Our own best-laid plans tend to be straight-line extrapolations of the past. If certain things once made us happy, then we assume they will always make us happy. This ain't necessarily so, since our nervous system is always evolving and the whole definition of happiness may be subject to change.

Once, when we were hungry, poor or lonely, we thought that just having food, money or someone to talk to was all we really needed. As soon as we achieve these basic needs, however, the rules change. If you have enough money, then money isn't as important anymore, and maybe your source of happiness shifts to something else.

If a million dollars makes you happy, will two million make you twice as happy? Probably not, but people tend to behave as though this simple calculus were true: These were the goals that were important to me in the past, so they have to make me happy in the future.

True happiness is much more fluid. You may have a pretty good idea of what will cause you pain in the future—unemployment, illness, freezing to death in the wilderness—so it is prudent to avoid these things. But as for what will satisfy you once your basic needs are met, that's much more difficult to predict.

You may presume that certain goals will give you satisfaction tomorrow, but this is today's you talking, not tomorrow's. Tomorrow could bring a whole new you, who might scoff at the naive plans made today.

Think about your own adolescence. You had certain dreams back then that were never fulfilled: rock star, fashion model, mating with the Homecoming Queen, etc. Were they mature and realistic goals? If you had achieved them, would you have been happy? Today's perspective no doubt reveals those plans as quite naive. The worst thing for you in the long run might have been to get exactly what you wished for.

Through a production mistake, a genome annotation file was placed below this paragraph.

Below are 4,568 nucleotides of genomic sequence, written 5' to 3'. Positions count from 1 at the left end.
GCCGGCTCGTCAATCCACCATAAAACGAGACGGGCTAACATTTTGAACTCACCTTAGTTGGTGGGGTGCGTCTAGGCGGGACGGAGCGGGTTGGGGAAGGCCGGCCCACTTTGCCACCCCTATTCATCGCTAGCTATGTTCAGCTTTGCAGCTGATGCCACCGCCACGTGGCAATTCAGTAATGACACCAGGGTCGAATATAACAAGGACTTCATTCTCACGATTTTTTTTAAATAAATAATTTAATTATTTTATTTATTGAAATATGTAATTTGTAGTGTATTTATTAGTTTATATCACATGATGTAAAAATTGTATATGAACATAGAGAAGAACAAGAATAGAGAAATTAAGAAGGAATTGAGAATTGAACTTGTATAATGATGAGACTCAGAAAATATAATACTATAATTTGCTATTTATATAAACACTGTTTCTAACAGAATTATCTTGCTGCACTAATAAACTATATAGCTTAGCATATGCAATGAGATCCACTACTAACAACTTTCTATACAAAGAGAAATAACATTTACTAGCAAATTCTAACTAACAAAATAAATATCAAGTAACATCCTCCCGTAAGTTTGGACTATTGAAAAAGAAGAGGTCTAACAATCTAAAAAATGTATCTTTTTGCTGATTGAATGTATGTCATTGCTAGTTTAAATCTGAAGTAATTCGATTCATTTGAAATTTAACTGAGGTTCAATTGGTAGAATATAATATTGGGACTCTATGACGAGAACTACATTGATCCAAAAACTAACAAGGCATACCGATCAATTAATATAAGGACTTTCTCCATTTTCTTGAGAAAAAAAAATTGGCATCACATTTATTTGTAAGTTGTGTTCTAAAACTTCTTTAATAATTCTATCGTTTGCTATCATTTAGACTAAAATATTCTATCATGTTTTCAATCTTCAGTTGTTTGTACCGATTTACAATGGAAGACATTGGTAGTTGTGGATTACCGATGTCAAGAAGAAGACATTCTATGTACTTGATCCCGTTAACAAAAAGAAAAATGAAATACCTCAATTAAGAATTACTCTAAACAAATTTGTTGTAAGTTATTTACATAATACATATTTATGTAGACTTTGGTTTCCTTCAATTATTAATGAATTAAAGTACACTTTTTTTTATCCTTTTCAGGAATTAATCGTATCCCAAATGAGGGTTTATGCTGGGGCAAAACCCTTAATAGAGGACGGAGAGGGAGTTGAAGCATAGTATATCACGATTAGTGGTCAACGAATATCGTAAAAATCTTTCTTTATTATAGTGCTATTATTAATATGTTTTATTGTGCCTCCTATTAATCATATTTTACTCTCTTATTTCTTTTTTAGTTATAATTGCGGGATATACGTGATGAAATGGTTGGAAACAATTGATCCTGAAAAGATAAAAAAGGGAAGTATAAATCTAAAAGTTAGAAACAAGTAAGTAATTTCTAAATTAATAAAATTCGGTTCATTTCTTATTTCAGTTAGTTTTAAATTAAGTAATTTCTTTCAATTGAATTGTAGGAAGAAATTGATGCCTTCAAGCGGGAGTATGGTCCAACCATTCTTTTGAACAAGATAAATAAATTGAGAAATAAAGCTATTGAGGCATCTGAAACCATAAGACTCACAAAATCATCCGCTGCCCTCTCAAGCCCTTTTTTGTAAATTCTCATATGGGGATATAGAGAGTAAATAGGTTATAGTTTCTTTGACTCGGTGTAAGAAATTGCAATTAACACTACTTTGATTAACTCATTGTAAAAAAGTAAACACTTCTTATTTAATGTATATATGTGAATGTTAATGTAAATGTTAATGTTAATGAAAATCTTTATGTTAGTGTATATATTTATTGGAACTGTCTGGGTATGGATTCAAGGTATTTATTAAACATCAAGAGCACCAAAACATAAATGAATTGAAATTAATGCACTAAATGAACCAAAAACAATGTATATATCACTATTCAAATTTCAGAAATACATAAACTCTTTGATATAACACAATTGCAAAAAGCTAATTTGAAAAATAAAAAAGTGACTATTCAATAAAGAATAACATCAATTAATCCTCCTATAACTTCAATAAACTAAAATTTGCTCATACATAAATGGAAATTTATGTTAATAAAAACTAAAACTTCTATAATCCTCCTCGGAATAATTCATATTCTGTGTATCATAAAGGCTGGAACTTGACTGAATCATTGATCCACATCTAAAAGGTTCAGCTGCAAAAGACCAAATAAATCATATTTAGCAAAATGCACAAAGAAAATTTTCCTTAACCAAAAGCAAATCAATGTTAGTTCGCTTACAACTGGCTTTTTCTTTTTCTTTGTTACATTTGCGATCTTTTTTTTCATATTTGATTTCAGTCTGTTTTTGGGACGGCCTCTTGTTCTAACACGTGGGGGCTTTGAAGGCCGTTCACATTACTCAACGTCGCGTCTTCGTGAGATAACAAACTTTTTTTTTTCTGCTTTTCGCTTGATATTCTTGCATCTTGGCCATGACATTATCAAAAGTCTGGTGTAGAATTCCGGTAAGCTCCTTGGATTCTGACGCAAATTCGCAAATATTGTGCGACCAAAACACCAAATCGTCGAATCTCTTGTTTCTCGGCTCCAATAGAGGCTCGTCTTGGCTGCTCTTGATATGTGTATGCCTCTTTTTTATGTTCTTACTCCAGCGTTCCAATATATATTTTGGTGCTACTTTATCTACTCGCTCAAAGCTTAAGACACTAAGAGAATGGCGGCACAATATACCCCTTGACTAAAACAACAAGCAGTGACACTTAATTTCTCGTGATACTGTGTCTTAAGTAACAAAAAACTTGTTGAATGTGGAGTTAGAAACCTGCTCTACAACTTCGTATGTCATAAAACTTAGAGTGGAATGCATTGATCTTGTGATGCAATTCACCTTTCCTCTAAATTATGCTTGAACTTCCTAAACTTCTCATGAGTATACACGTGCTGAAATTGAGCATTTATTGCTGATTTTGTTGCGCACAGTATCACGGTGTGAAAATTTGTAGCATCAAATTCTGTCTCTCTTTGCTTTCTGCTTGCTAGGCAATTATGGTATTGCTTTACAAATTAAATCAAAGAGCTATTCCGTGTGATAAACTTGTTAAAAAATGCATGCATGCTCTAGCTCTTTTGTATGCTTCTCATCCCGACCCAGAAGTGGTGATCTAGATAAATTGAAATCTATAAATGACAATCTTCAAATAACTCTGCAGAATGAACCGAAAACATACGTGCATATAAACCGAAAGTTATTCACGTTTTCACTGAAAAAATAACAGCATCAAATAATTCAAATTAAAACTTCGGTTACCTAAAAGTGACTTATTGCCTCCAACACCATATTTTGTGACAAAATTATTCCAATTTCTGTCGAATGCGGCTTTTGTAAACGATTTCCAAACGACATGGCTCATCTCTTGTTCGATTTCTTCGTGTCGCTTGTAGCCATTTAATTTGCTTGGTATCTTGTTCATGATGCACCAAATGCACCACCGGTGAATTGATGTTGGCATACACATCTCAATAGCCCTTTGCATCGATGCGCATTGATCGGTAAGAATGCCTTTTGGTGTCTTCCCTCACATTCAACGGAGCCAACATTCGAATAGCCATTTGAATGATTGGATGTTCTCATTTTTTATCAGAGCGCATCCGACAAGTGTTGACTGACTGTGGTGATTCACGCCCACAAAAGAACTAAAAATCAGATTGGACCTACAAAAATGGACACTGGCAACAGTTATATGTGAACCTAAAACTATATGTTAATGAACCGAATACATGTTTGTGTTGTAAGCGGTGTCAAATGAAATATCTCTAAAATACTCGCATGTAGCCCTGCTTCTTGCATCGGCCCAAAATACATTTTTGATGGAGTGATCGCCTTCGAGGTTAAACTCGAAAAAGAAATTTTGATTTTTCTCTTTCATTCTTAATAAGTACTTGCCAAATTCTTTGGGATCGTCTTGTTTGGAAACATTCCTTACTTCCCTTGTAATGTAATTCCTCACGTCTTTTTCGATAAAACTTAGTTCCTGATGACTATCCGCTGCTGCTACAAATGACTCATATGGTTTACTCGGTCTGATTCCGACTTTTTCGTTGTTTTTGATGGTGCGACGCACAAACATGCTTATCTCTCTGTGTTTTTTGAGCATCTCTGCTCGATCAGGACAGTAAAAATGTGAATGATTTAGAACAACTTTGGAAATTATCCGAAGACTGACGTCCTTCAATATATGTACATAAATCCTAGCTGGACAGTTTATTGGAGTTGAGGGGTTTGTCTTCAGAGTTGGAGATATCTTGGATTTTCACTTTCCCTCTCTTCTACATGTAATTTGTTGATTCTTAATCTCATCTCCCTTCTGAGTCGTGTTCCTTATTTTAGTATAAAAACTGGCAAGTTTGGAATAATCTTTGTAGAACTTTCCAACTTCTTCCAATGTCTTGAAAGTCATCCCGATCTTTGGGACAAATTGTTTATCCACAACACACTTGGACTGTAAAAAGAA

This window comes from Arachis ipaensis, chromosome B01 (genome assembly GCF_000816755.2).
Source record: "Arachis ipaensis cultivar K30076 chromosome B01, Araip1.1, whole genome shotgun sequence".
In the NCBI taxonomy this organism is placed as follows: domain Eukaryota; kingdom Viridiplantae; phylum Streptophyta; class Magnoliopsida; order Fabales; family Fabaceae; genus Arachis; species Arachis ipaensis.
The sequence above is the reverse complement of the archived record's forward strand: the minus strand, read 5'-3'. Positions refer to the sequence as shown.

Now, think about the opportunities that have arisen in the meantime. Weren't your most rewarding experiences ones that you never really planned?

It can be useful to think of your life as something much bigger that you are. From your current perspective on the ground, you can see only a tiny piece of it, and you may not be wise to make extravagant plans based on what little you can now perceive. You should think of life as an epic journey on a series of roads you have never travelled before. When you come around a bend, you may encounter something you never anticipated. It is up to you whether you see this event as a threat or an opportunity.

The biggest mistake is to think you have life all worked out beforehand—that you know where the journey will lead. That's when you get yourself trapped into frozen goals and fixed pathways. It is much better to approach your life with humility, as a big adventure you can't fully anticipate. Then you are free to take interesting side roads whenever they appear and perhaps find a shortcut or two.

Goals are good, but they should be general ones, not specific. It is wise to understand what your real needs are: not fame or fortune but things that are much more subtle and temporary.

—G.C.

“Waves of light ordinarily have a positive or zero energy density at different points in space (top). But in a so-called squeezed state, the energy density at a particular instant in time can become negative at some locations (bottom). To compensate, the peak positive density must increase.”